AffiliationUniv Arizona, Dept Chem & Environm Engn
Keywordschemical mechanical planarization (CMP)
spectral analysis of sound
spectral analysis of shear forces
force cluster plots
MetadataShow full item record
CitationChemical Mechanical Planarization and Old Italian Violins 2018, 9 (1):37 Micromachines
Rights© 2018 by the authors. Licensee MDPI, Basel, Switzerland. This article is an open access article distributed under the terms and conditions of the Creative Commons Attribution (CC BY) license.
Collection InformationThis item from the UA Faculty Publications collection is made available by the University of Arizona with support from the University of Arizona Libraries. If you have questions, please contact us at firstname.lastname@example.org.
AbstractPrevious studies have shown that spectral analysis based on force data can elucidate fundamental physical phenomena during chemical mechanical planarization (CMP). While it has not been literally described elsewhere, such analysis was partly motivated by modern violinmakers and physicists studying Old Italian violins, who were trying to discover spectral relations to sound quality. In this paper, we draw parallels between violins and CMP as far as functionality and spectral characteristics are concerned. Inspired by the de facto standard of violin testing via hammer strikes on the base edge of a violin's bridge, we introduce for the first time, a mobility plot for the polisher by striking the wafer carrier head of a CMP polisher with a hammer. Results show three independent peaks that can indeed be attributed to the polisher's natural resonance. Extending our study to an actual CMP process, similar to hammered and bowed violin tests, at lower frequencies the hammered and polished mobility peaks are somewhat aligned. At higher frequencies, peak alignment becomes less obvious and the peaks become more isolated and defined in the case of the polished wafer spectrum. Lastly, we introduce another parameter from violin testing known as directivity, , which in our case, we define as the ratio of shear force variance to normal force variance acquired during CMP. Results shows that under identical polishing conditions, increases with the polishing removal rate.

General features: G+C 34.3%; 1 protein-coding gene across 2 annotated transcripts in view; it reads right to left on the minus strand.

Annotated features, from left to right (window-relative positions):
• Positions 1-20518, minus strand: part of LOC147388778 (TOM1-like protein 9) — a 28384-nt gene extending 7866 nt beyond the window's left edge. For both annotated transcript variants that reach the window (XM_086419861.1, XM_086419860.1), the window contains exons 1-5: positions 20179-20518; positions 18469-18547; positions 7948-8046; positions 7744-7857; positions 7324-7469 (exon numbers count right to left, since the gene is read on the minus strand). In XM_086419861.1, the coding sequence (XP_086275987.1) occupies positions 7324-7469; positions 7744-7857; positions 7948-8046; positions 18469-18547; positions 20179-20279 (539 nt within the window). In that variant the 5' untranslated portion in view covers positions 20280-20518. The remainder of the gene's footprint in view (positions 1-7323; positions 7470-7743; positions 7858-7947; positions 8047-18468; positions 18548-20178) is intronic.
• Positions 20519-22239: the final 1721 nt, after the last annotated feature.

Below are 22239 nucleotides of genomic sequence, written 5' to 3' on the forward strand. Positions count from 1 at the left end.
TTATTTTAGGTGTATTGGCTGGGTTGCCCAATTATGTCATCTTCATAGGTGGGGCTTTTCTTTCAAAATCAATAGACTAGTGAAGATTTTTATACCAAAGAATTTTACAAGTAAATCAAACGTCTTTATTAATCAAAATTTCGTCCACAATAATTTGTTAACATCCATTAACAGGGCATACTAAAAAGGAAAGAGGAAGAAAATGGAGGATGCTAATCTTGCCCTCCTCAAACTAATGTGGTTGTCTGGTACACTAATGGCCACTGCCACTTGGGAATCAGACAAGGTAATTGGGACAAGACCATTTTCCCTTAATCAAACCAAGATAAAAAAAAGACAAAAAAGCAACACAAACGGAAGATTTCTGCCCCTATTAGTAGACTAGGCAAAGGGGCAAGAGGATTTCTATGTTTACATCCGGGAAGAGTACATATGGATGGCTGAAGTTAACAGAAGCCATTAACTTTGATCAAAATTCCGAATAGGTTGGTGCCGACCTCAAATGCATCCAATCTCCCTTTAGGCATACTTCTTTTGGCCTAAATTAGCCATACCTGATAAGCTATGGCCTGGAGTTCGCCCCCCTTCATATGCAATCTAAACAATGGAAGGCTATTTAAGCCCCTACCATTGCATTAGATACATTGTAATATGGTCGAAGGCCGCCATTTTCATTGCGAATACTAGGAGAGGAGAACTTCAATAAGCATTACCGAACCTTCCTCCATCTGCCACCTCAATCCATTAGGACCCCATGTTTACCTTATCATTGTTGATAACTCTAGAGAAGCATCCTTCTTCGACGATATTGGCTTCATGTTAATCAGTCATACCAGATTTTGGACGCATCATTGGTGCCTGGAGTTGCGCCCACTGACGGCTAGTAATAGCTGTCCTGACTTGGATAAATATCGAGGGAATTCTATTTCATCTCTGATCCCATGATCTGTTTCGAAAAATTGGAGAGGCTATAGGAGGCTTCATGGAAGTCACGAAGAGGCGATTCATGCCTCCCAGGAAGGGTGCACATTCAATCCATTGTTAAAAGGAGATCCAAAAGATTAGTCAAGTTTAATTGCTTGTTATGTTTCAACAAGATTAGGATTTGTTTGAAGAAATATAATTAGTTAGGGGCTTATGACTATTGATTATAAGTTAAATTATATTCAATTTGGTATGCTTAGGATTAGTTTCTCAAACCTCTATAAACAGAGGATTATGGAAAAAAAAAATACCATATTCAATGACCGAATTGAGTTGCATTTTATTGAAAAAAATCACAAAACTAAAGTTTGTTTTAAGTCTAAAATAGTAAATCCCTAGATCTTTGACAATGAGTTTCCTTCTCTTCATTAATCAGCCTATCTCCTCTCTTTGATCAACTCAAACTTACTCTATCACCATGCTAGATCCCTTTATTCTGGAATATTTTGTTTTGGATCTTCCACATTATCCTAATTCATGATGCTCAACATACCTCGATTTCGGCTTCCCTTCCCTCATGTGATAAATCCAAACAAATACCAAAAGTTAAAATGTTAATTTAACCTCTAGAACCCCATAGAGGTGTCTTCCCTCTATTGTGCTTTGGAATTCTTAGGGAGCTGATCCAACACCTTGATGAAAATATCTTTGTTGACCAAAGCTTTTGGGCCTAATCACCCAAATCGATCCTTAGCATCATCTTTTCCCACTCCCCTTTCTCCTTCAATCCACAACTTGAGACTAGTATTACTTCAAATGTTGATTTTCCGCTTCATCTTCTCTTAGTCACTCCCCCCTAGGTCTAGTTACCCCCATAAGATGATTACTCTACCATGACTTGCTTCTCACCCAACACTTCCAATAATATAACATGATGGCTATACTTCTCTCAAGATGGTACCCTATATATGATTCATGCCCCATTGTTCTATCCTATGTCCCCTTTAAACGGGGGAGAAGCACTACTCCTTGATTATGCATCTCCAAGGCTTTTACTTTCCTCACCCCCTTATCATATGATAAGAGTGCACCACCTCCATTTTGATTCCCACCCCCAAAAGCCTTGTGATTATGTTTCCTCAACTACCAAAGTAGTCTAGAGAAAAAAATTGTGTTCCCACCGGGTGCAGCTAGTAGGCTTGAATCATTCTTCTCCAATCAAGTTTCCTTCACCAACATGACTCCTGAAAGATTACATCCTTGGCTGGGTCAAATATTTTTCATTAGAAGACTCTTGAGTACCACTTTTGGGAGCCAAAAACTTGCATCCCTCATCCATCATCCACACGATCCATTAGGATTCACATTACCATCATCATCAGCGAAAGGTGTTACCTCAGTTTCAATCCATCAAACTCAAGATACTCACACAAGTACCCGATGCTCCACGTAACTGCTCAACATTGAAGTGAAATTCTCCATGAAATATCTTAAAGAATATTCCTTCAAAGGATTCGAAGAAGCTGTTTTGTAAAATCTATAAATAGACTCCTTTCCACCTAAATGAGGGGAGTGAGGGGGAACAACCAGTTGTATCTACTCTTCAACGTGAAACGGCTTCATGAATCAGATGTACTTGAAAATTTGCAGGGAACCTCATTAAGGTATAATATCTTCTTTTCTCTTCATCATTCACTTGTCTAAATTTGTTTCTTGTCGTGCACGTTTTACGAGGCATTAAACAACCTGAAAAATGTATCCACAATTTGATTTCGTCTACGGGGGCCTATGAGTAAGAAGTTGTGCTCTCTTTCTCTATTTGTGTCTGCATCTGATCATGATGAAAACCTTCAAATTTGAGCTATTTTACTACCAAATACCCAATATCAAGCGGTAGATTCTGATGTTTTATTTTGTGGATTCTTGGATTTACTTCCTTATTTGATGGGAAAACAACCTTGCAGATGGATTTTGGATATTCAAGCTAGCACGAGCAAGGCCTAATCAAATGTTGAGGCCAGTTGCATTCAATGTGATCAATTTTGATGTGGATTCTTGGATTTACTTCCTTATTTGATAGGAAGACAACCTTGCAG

NoteOpen Access Journal.
VersionFinal published version